Bacteriuria is a laboratory symptom characterized by the presence of bacteria in the urine. Most often, this indicates an infection of the urinary tract (kidneys, bladder), but may be a harmless laboratory finding. Clinical manifestations can be diverse – from an absolutely asymptomatic course to pronounced signs (fever, lower back pain, urination disorders). The presence of bacterial flora in urine is investigated in several ways – physico-chemical, bacteriological, etc. Correction of bacteriuria is carried out by the appointment of antibacterial drugs.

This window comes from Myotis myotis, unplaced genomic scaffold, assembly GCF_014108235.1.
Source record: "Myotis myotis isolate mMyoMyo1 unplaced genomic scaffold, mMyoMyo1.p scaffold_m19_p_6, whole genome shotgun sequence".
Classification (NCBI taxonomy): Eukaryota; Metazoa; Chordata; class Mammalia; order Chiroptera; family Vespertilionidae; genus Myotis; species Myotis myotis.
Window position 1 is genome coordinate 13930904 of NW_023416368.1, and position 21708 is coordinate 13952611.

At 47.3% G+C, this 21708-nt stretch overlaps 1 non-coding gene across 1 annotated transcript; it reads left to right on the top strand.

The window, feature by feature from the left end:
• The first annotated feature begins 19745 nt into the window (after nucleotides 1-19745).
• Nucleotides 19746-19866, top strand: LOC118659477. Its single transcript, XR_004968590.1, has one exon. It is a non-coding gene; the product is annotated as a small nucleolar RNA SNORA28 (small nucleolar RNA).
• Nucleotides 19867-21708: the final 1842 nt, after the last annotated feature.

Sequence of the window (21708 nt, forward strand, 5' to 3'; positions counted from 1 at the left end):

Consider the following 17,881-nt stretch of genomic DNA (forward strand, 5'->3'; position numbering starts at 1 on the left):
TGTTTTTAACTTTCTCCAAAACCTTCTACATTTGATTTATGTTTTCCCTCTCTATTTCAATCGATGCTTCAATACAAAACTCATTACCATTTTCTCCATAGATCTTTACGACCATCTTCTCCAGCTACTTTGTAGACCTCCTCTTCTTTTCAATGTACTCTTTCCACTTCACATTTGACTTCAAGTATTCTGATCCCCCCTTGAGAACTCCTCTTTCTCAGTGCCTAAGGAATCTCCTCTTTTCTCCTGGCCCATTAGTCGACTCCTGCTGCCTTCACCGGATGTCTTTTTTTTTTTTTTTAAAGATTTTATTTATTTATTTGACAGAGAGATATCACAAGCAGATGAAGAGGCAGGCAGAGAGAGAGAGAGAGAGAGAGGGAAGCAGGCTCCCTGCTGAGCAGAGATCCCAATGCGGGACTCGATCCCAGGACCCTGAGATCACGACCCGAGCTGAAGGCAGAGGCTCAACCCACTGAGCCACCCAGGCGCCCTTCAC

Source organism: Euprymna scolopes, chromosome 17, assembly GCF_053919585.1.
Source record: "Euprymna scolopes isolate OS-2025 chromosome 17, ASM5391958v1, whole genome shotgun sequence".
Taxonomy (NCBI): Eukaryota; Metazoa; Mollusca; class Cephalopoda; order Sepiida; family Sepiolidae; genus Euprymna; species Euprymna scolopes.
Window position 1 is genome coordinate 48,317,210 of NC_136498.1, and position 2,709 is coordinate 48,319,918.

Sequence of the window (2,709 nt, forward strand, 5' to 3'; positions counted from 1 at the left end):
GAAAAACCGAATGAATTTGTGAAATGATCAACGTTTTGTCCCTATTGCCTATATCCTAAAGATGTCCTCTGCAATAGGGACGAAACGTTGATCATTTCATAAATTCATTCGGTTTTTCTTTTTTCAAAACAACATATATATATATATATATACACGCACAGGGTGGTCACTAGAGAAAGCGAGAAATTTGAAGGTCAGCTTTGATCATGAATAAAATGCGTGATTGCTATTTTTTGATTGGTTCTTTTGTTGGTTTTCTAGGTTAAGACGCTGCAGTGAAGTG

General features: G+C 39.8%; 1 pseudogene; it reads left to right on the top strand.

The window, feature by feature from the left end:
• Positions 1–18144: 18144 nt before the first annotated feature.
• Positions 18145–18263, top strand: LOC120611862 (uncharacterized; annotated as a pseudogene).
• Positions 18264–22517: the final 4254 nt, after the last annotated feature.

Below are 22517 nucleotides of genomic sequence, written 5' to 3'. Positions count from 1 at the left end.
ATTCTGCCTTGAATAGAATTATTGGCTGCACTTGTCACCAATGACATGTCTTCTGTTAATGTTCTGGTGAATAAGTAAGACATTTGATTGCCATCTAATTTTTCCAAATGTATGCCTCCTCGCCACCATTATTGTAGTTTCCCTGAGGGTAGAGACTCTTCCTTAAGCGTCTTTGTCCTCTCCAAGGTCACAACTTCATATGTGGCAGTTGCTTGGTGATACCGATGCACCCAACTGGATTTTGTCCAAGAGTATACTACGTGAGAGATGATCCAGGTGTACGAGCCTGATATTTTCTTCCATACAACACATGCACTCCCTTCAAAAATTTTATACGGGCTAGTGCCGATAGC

Depending on the number of bacteria, some experts conditionally allocate insignificant and pronounced bacteriuria. In clinical practice, only one classification is used to determine the patient’s treatment tactics:
- Asymptomatic bacteriuria. It is characterized by the detection of bacteria in the urine in the absence of any complaints and other laboratory signs of urinary tract infections (leukocyturia, etc.) in the patient.
- Symptomatic bacteriuria. Combination of clinical symptoms and detection of bacteria in a urine sample.
Causes of bacteriuria
Violation of preparation for analysis
A fairly common cause of bacteriuria. Improper preparation for urinalysis, especially non-fulfillment or non-thorough toilet of the external genitalia can lead to false positive results. It is also considered incorrect to take a urine test during menstruation. Blood, being a nutrient medium for bacteria, creates a favorable environment for their reproduction.